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Harnessing the Power of Groups

Over the last 3 months, I've spent most of my Saturday mornings with a wonderful group of coaches, under the guidance of Ana Paula Nacif, learning, exploring, and experimenting with Group Coaching.

Coincidentally, today I went to my local cycling group's Christmas ride and lunch. These are a wonderful group of ladies from our village who don't take cycling too seriously (think chats whilst getting muddy offroad, followed by cake - rather than zipping round the roads in lycra and drinking protein shakes). I reflected on how important that group had been to me over the last few years. When I first arrived in the village they welcomed me, helped me feel comfortable in my new environment, taught this city girl all the back routes through bridleways and woods and narrow country lanes, supported me through my many punctures and up those beastly hills, and provided desperately needed social interaction for me when working on my own at home all week. This morning, we went for a cycle, it was freezing cold, wet and grey. There is no way I would have gone out on my own, but thanks to the group, I got the exercise I needed to indulge in that lovely lunch guilt-free!

Unlike Team Coaching, people who come to Group Coaching may never have met each other before. They come together for a common purpose or theme, but each have their own individual objectives. Anyone who has been part of a group knows how sometimes group dynamics can get in the way of progress (and enjoyment!), but equally how when you get it right, you can learn so much more in a group than you can on your own. Everyone has a part to play in the success of the group, and the coach is there to hold the space, listen at scale, notice the golden threads, and reflect back to help progress the learning. Personally, I reflected on how delicate the balance was between making sure people were comfortable and felt safe to share, whilst at the same time providing that challenge, the learning which is on the edge of discomfort. I concluded that Group Coaching is not a method, but rather an art form, balancing those dynamics, creating that safe space but with an eye on the balance between challenge and support, so that the individuals in the room can reflect and learn from each other in a way they can't on their own.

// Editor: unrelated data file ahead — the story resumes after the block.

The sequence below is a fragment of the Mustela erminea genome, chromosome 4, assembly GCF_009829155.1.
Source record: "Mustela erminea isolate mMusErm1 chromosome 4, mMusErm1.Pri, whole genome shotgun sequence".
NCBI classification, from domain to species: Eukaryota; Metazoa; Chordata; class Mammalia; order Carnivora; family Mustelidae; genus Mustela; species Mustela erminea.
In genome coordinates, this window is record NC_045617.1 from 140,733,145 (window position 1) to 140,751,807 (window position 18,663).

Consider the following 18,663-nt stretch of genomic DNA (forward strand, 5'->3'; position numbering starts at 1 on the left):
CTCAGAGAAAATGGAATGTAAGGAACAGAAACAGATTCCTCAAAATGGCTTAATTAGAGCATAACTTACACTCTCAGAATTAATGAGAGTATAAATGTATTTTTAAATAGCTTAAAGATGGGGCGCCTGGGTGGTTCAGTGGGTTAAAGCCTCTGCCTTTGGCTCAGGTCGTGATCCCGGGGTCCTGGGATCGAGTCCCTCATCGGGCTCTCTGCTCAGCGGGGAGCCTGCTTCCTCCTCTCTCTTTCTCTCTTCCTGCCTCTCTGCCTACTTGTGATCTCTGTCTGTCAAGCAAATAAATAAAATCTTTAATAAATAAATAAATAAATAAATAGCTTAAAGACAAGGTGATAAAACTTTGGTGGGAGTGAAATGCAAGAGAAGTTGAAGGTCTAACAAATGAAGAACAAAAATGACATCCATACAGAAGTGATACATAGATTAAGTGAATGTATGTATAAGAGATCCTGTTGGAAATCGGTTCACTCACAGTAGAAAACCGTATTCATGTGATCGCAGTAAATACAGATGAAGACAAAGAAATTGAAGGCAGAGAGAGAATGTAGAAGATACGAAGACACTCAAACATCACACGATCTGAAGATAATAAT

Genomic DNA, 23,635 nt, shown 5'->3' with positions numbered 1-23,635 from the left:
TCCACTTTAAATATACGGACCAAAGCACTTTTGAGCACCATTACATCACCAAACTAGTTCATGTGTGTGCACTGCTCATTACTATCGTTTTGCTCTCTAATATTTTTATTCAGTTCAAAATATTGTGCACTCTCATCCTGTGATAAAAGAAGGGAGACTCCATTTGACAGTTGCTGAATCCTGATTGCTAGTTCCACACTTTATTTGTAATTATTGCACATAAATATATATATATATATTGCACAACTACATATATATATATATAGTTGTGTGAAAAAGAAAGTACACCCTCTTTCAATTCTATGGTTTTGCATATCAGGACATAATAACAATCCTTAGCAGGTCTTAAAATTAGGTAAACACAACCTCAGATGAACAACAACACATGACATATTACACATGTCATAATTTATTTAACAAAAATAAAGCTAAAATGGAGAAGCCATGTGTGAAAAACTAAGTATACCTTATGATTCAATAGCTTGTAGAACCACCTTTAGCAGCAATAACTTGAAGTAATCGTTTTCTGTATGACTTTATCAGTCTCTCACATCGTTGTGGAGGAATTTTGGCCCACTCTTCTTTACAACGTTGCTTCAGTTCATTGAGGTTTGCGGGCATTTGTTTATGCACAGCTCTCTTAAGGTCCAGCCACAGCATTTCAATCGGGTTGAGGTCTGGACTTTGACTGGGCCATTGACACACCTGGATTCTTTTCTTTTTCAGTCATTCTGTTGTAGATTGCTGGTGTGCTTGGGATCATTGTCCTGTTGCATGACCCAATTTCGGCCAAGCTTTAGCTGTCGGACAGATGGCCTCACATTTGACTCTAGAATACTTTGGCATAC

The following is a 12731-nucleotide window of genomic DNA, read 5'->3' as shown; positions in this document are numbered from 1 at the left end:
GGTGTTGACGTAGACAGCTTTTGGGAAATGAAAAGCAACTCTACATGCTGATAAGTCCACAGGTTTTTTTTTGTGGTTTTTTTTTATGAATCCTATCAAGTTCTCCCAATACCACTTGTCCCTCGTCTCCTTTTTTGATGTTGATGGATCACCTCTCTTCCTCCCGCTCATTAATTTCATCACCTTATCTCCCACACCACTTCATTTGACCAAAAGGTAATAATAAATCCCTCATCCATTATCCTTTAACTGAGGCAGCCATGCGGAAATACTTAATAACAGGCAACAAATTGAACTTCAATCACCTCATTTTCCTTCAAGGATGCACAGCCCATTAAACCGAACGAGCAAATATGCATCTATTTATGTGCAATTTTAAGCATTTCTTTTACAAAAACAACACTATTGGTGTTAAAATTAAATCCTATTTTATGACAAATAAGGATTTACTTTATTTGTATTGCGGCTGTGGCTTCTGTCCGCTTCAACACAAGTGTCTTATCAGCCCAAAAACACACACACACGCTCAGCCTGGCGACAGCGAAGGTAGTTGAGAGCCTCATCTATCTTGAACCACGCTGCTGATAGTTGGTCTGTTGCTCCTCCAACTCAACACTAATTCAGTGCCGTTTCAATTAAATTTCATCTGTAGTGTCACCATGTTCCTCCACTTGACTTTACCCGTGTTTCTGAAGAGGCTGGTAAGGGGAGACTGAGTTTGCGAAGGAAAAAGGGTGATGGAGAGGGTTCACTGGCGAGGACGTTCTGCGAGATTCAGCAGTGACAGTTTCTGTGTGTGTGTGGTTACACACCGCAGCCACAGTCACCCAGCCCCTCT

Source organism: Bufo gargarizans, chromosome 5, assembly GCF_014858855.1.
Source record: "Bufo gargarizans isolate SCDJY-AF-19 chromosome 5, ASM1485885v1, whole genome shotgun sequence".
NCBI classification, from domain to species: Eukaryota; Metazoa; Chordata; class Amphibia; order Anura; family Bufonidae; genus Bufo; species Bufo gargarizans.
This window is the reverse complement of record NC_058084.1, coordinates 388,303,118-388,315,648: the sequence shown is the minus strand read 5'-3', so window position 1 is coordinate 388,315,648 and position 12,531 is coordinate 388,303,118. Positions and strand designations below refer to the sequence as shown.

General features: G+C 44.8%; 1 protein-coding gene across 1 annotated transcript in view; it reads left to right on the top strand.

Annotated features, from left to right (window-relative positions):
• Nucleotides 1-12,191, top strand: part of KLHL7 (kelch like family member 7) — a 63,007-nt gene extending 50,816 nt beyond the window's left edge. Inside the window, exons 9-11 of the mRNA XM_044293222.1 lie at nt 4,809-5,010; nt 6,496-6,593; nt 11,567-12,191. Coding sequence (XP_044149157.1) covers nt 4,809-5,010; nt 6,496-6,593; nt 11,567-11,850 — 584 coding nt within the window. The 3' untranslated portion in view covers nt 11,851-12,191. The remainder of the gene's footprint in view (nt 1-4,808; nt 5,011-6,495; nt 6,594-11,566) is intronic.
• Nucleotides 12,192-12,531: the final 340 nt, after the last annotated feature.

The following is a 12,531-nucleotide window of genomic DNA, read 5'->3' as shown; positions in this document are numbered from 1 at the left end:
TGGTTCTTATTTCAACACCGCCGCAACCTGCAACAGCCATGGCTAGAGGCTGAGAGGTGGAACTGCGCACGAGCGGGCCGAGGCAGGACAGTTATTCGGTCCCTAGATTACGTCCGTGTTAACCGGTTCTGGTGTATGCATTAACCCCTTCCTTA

Group Coaching can help you to know that you're not alone in the challenge that you're facing. You learn from each other, you also support each other, and provide mutual accountability.

In the new year I'll be piloting a Group Coaching programme for women who want to return to work in professional services after a career break, which was the topic of my research for my Organisational Psychology masters. If you know anyone who would be interested, please get them to drop me a message to register their interest at:

I'd also like to highly recommend Ana's training programme at Quantum Leap for any fellow coaches looking to add this skillset to their toolkit!

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